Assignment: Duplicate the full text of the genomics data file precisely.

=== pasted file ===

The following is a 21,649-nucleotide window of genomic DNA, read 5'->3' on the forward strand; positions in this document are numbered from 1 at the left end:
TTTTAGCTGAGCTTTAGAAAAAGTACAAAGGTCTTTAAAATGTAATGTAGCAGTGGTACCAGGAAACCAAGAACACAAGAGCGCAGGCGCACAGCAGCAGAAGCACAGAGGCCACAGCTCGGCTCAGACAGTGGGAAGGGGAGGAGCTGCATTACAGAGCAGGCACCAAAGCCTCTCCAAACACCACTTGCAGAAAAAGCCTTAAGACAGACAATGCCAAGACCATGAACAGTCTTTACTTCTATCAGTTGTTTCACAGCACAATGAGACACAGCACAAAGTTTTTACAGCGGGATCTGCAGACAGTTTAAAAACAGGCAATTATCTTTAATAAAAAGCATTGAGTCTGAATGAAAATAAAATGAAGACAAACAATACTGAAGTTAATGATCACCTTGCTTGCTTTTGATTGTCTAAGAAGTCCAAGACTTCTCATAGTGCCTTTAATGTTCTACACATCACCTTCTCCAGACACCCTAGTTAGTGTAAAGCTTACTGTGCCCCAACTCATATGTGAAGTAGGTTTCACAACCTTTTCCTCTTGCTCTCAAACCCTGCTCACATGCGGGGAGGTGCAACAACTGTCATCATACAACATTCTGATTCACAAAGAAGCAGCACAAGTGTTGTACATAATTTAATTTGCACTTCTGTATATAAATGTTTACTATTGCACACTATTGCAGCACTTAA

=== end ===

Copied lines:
The following is a 21,649-nucleotide window of genomic DNA, read 5'->3' on the forward strand; positions in this document are numbered from 1 at the left end:
TTTTAGCTGAGCTTTAGAAAAAGTACAAAGGTCTTTAAAATGTAATGTAGCAGTGGTACCAGGAAACCAAGAACACAAGAGCGCAGGCGCACAGCAGCAGAAGCACAGAGGCCACAGCTCGGCTCAGACAGTGGGAAGGGGAGGAGCTGCATTACAGAGCAGGCACCAAAGCCTCTCCAAACACCACTTGCAGAAAAAGCCTTAAGACAGACAATGCCAAGACCATGAACAGTCTTTACTTCTATCAGTTGTTTCACAGCACAATGAGACACAGCACAAAGTTTTTACAGCGGGATCTGCAGACAGTTTAAAAACAGGCAATTATCTTTAATAAAAAGCATTGAGTCTGAATGAAAATAAAATGAAGACAAACAATACTGAAGTTAATGATCACCTTGCTTGCTTTTGATTGTCTAAGAAGTCCAAGACTTCTCATAGTGCCTTTAATGTTCTACACATCACCTTCTCCAGACACCCTAGTTAGTGTAAAGCTTACTGTGCCCCAACTCATATGTGAAGTAGGTTTCACAACCTTTTCCTCTTGCTCTCAAACCCTGCTCACATGCGGGGAGGTGCAACAACTGTCATCATACAACATTCTGATTCACAAAGAAGCAGCACAAGTGTTGTACATAATTTAATTTGCACTTCTGTATATAAATGTTTACTATTGCACACTATTGCAGCACTTAA